MIT Student Financial Services Financial Aid

RETURN TO TITLE IV (FEDERAL) FINANCIAL AID

If a student receiving Title IV funds completely withdraws from classes through 60% of the term, MIT is required to determine how much of the financial aid was earned up to the time of withdrawal. Unearned Title IV funds must be returned by MIT and/or the student to the federal government. This situation could result in the student owing aid funds to MIT, the government, or both.

The federal formula requires a return of Title IV aid if the student received any federal financial assistance (except Federal Work-Study) and withdrew on or before completing 60% of the term. To determine the amount of aid the student has earned up to the time of withdrawal, divide the number of calendar days the student attended classes by the total number of calendar days in the term. Scheduled breaks of more than five days or more are excluded. The percentage derived is then multiplied by the total federal funds that were disbursed (either to the student’s account and/or to the student in the form of a refund) for the term. This calculation determines the amount of aid earned by the student which he/she may keep (for example, if the student attended 25% of the term, the student would have earned 25% of the aid disbursed). The unearned amount (total aid disbursed less the earned amount) must be returned to the federal government by MIT or the student.

If it has been determined that a student has unofficially withdrawn, the Return to Title IV calculation will assume 50% completed—unless otherwise documented by the student.

Order of Return of Title IV Funds

Funds that are returned to the Federal government are used to reduce the outstanding balances in individual federal programs. Financial aid returned (by MIT and/or the student or parent) must be allocated in the following order:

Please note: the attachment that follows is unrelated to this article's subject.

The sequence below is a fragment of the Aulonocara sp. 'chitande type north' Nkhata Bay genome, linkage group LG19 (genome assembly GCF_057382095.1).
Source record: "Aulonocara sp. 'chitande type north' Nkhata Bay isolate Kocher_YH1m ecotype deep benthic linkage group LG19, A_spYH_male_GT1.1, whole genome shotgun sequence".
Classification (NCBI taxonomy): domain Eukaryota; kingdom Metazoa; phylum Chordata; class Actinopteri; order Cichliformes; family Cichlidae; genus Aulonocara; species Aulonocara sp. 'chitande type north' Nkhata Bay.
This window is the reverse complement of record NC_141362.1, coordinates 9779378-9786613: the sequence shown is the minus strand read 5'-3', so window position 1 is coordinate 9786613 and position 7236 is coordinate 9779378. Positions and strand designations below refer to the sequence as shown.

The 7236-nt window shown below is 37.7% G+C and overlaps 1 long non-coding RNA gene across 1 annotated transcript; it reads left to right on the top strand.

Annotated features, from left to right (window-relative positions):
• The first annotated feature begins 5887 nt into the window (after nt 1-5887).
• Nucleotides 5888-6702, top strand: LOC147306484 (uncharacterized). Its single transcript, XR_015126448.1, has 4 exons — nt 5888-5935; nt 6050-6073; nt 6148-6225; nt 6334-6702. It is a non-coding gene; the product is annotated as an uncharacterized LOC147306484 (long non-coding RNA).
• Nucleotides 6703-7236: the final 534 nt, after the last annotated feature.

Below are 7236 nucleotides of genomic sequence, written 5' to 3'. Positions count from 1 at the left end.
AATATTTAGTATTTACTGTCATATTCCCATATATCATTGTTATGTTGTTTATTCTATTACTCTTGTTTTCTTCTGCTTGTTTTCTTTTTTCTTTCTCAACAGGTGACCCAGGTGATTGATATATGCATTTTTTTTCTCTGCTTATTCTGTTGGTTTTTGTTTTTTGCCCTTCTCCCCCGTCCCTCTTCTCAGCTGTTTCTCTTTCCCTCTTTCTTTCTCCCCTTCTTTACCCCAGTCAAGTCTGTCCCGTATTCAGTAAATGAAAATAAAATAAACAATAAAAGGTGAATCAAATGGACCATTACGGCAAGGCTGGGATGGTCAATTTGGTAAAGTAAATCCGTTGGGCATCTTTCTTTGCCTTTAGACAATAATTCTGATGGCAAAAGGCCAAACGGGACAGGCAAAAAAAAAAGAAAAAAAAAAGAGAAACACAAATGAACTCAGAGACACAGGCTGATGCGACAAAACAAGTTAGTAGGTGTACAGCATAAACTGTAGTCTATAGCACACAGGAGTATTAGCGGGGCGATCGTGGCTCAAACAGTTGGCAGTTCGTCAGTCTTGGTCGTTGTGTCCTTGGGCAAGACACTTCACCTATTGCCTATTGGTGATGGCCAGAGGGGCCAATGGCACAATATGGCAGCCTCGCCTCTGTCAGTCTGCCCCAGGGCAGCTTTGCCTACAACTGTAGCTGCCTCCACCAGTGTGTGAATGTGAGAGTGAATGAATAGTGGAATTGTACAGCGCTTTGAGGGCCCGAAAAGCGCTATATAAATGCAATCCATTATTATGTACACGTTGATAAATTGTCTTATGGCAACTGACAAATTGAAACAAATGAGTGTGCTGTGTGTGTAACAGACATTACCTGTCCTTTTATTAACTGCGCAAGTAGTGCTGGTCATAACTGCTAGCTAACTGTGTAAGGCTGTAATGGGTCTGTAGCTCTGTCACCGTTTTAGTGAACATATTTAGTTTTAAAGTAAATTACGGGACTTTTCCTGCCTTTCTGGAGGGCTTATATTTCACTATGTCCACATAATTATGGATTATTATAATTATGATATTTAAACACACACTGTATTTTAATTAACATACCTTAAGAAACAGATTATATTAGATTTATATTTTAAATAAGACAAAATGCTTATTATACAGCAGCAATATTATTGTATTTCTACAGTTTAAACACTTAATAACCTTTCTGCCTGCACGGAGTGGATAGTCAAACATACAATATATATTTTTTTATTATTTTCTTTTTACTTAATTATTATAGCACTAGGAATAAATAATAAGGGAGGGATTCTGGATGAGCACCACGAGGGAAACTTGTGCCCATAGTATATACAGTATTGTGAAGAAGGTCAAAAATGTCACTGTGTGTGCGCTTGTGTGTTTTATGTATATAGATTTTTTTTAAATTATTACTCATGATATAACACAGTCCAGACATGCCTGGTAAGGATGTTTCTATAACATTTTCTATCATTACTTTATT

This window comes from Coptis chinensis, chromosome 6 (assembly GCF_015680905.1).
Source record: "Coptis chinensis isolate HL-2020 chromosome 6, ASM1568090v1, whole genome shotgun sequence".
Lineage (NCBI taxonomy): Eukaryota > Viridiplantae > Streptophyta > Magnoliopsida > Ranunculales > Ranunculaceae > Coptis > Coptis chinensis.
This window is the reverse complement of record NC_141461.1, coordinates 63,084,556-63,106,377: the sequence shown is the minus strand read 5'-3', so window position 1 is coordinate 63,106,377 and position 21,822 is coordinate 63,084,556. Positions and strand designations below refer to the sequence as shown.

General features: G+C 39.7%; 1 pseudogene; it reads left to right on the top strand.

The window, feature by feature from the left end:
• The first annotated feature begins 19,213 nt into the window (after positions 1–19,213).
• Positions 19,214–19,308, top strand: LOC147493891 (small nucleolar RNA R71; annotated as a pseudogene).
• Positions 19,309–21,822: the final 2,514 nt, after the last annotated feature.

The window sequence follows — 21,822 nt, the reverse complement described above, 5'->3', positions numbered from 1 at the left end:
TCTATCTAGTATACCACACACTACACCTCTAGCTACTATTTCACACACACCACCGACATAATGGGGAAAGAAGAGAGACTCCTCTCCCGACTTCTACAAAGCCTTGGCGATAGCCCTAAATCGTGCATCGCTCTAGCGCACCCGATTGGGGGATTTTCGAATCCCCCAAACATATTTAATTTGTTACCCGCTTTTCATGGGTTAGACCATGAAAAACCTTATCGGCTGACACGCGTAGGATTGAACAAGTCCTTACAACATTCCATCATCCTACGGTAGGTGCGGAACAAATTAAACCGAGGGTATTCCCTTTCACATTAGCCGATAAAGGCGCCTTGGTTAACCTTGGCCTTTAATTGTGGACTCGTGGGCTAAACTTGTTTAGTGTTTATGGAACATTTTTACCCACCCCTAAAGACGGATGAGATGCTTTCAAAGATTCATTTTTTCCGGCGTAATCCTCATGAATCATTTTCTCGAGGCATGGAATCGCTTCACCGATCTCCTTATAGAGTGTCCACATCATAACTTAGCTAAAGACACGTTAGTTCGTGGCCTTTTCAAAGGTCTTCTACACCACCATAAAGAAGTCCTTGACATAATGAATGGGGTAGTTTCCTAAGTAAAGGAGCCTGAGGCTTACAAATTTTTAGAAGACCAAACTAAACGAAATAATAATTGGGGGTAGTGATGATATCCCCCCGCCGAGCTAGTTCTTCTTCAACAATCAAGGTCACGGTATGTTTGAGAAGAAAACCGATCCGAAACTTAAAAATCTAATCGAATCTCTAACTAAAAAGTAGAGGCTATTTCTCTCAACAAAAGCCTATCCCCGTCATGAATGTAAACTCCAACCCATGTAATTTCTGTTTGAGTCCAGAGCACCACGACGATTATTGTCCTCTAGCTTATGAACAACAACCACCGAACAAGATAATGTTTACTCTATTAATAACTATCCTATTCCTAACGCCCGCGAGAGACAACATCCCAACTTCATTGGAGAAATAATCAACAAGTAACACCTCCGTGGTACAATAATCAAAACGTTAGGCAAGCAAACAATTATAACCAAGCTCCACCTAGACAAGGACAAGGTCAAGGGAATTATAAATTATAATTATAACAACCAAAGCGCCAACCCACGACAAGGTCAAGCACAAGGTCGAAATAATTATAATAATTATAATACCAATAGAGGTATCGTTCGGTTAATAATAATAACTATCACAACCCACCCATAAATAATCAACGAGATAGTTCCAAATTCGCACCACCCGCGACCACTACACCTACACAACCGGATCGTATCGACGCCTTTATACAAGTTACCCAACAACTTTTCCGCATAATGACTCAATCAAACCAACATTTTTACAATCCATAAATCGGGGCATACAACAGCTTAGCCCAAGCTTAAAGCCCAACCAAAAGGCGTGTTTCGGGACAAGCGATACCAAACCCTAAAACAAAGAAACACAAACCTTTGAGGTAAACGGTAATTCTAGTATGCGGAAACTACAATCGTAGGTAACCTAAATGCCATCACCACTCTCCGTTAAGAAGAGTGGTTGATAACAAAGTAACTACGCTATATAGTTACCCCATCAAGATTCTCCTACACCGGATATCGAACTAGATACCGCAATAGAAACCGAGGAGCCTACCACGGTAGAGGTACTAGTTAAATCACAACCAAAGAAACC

1. Federal Unsubsidized Direct Loan 
  2. Federal Subsidized Direct Loan
  3. Federal Perkins Loan
  4. Federal Direct PLUS (Parent) Loan
  5. Federal Pell Grant
  6. Federal TEACH Grant
  7. Federal Supplemental Educational Opportunity Grant (FSEOG)

Once a student's earned financial aid eligibility has been determined, the Office of Financial Aid will notify each withdrawn student of any loss of eligibility.

Loans disbursed in excess of eligibility are due based on the terms and conditions outlined in the promissory note(s). Most Direct Loan borrowers will be required to enter repayment six months after withdrawal—unless they begin classes on a half-time basis (6 credits undergraduate/4 credits graduate) before the end of their six month grace period.

Institutional Funding

MIT funding is adjusted after deducting the self-help amount and based on the student expense budget. The student expense budget may be modified to reflect any reductions made to the tuition charge as determined by Student Support Services.

It is important to realize that a key component of satisfactory academic progress is course completion. A total withdrawal contributes no completed credits to an academic transcript. Students completing less than a minimum of 67% of all credits attempted at MIT may lose financial aid eligibility.

Questions and concerns should be directed to the Student Financial Services at sfs@mit.edu or (617) 253-4971.

Important Sites Free Application for Federal Student Aid (FAFSA)
When you complete the FAFSA online, be sure that you and your parents obtain PIN numbers to sign electronically or submit the signature page as instructed. MIT's FAFSA Code is 002178.

CSS Profile
Apply online at the College Board website. MIT's CSS code is 3514. MIT receives your profile data electronically from CSS so you do not send copies or printouts of your application to MIT.

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